Internet browser firm Brave said Wednesday that it discovered how Google works around GDPR (the EU’s information privacy regulation) to assist its advertising companions in identifying European internet users. Following the company, which provides its privacy-centered web browser, Google uses Push Pages that include unique identifiers to share info with its companions. Those pages seem like explicitly made for figuring out web users; they don’t have any other function.
This isn’t the first time Brave ruined allegations of GDPR violations against Google. The corporate told the UK Information Commissioner and Irish Data Protection Commission (DPC) in September last year that Google’s advertising methods were a “massive and ongoing data theft that impacts nearly every person on the web.” The disclosure of these Push Pages is supposed to help back those claims.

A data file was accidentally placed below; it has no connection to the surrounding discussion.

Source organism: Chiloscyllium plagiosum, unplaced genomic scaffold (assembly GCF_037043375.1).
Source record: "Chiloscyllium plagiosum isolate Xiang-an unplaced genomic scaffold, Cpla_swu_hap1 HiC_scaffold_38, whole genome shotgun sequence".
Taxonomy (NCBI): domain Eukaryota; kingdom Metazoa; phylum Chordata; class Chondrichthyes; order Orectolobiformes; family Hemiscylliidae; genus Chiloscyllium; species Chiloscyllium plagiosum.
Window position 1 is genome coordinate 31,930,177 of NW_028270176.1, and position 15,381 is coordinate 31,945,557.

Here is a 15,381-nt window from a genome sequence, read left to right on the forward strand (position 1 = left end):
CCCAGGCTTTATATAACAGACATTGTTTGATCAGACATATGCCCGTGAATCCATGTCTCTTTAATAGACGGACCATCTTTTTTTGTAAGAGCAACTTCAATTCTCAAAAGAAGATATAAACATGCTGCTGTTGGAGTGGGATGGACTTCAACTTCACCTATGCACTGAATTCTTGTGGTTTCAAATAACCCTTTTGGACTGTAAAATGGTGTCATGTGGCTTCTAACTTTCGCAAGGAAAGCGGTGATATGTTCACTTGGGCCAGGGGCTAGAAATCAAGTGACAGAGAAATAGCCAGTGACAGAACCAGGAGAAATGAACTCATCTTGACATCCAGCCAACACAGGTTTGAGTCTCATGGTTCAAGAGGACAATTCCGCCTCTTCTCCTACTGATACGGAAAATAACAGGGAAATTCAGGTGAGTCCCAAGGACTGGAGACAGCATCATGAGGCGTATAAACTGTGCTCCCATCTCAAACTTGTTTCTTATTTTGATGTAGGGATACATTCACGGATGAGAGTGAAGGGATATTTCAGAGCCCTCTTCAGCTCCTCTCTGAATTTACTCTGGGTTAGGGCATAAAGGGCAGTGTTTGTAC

Brave stated the Push Pages rely on a “code of nearly 2,000 characters, which Google adds at the end to uniquely determine the person that Google is sharing details about” and which can be used at the side of other identifiers, like browser cookies. This makes it simpler for Google’s companions to connect data about website users and traffic even if they don’t seem to be technically being given their real identity.
The Push Pages do not appear to serve another purpose. Brave said they’re by no means visible to users, and even when someone enters their URL to visit them straight, they do not show any content material.
Google responded, saying, “We don’t serve personalized advertisements or send bid requests to bidders without user permission. The Irish DPC — as Google’s lead DPA — and the UK ICO are already looking into real-time request to assess its willingness with GDPR. We welcome that work and are co-operating in full.”